Short Answer Responses To Into Thin Air

1279 words - 6 pages

Considering the circumstances of the expedition, Jon Krakauer, the author, goes through significant character change. When contacted by Outside Magazine to write a story about Everest, Krakauer shows great enthusiasm toward the endeavor, saying yes “without even pausing to catch my breath” (26). When he reached the summit, Krakauer “just couldn’t summon the energy to care,” (5) showing his lost enthusiasm and eagerness to get off of Everest. At this point forward, Krakauer definitely changes. After going through many near-death experiences, watching nine die, and losing faith in everything, he turns into a “what-if” thinker, pondering all the possible outcomes and why the disaster happened ...view middle of the document...

His respectable character is displayed when Krakauer first meets him, describing Hall as “a skillful raconteur with a caustic Kiwi wit,” (31) referring to his high energy, amicable and easy-going nature. (194 words)
Although there are many conflicts throughout the entire climb, the main conflict in Into Thin Air is the struggle for survival on Mt. Everest after a dire storm strikes a climbing team during their descent, bringing much disaster with it. This conflict is characterized as man vs. nature conflict. As they approach the summit, the risk of dying increases, due to their increasing vulnerability to High Altitude Pulmonary/Cerebral Edema, frostbite, hypothermia, and impaired judgment (173). These deadly impediments are stay with them during their time on the mountain, and get worse in intensity. Krakauer forebodes impending doom for the group, informing the reader “nineteen men and women…caught in a desperate struggle for their lives” (195). When the descent begins, fellow climber Beidleman describes it as “total chaos,” (207) with climbers struggling to find tents or spare oxygen, but instead empty tanks. The blowing wind caused granules of ice and snow to lacerate their eyes, and added to the struggle for survival (207). The conflict of man vs. nature (Mount Everest), unknown to the climbers, only gets worse from here on out. (181 words)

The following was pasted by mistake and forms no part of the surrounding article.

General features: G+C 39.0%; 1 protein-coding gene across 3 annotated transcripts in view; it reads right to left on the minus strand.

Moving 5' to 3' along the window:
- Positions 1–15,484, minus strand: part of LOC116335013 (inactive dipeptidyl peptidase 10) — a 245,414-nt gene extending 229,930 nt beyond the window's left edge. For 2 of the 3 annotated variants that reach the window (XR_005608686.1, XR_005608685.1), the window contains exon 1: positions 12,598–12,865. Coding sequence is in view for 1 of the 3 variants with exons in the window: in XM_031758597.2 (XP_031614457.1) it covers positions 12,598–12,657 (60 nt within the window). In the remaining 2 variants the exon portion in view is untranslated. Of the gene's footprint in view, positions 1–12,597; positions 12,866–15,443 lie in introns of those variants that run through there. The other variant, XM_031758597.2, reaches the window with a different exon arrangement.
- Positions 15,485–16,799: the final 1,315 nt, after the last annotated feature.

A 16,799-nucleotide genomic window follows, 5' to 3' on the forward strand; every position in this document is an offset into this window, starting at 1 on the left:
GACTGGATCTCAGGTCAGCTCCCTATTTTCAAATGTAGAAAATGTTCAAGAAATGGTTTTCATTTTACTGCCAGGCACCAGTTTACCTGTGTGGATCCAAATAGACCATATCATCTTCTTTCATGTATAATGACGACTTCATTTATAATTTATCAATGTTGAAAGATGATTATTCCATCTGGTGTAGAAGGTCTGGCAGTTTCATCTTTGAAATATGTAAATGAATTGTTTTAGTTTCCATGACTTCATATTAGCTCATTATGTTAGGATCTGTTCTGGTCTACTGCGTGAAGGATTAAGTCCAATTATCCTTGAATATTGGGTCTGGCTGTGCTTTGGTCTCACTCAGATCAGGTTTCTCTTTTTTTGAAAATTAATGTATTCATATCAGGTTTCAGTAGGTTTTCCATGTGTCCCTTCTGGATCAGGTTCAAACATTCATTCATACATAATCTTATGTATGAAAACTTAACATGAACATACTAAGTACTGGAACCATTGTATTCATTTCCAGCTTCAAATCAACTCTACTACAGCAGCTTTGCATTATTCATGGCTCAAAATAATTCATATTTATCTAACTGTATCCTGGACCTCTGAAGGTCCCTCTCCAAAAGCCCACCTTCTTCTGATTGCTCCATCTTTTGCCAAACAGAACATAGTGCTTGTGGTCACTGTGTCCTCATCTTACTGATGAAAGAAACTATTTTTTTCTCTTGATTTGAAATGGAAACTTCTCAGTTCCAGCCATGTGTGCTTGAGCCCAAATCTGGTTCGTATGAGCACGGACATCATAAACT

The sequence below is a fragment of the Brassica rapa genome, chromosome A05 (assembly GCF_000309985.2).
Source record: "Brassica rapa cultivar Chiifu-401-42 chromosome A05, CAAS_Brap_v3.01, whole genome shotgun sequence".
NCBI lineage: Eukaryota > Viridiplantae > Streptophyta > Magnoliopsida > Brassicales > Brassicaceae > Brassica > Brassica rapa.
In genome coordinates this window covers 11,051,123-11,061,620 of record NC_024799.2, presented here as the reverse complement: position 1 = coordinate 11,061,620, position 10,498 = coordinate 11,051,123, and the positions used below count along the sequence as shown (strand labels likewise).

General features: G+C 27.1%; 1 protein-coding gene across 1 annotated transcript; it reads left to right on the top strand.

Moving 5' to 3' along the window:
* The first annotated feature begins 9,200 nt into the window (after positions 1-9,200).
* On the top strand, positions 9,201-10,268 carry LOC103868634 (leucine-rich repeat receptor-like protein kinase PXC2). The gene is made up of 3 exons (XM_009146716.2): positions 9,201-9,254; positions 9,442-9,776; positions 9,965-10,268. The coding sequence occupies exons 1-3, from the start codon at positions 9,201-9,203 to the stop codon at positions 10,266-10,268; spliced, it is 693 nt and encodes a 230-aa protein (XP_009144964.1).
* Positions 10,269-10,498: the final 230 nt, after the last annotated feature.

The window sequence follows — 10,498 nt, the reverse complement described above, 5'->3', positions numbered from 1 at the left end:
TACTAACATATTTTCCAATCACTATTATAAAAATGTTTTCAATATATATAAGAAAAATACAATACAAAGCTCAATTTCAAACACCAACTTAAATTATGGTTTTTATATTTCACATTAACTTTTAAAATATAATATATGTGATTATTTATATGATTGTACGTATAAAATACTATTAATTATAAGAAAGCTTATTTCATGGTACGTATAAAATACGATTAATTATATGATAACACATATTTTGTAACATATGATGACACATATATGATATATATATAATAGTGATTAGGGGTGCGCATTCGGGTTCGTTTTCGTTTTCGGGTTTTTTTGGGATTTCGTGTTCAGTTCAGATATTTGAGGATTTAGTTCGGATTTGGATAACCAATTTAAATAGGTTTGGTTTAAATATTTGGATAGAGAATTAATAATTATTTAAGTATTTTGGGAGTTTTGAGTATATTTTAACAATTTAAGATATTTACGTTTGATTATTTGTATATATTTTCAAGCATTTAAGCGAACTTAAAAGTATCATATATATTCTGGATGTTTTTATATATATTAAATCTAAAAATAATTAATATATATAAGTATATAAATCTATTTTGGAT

Into Thin Air is presented in a serious, yet informative mood makes the reader in feel as if they really are climbing Everest. Krakauer’s impressive use of imagery, diction, and language facilitates in this realistic reading experience. For example, by using words such as “alarming,” “serrated,” and “notorious,” (9) the reader has a better understanding of the grand size of Everest, and is able to create images based off of their personal interpretations. Without these descriptive words, the reader would not be able to “feel” the tone of the mountain climbing experience. This initial use of imagery eventually sticks to the mind of the reader, and allows the reader to picture themselves in the ill-fated situations faced by the climbing team later in the storyline.
Krakauer’s use of diction used to describe each situation he faced sets the tone by applying descriptive words, depending on what type of situation he happens to be in. During the ascent of Everest, he describes an icefall as “a three-dimensional landscape of phantasmal beauty” (79). By reading this line, the reader can imagine Krakauer’s admiration for the view, rather than him simply saying something such as: “The icefall was pretty.” In turn, this also sets the tone for this section of the ascent: jovial and awestruck.
Although diction and imagery are important, language plays an even bigger role in conveying tone and mood. This can be proven by the...

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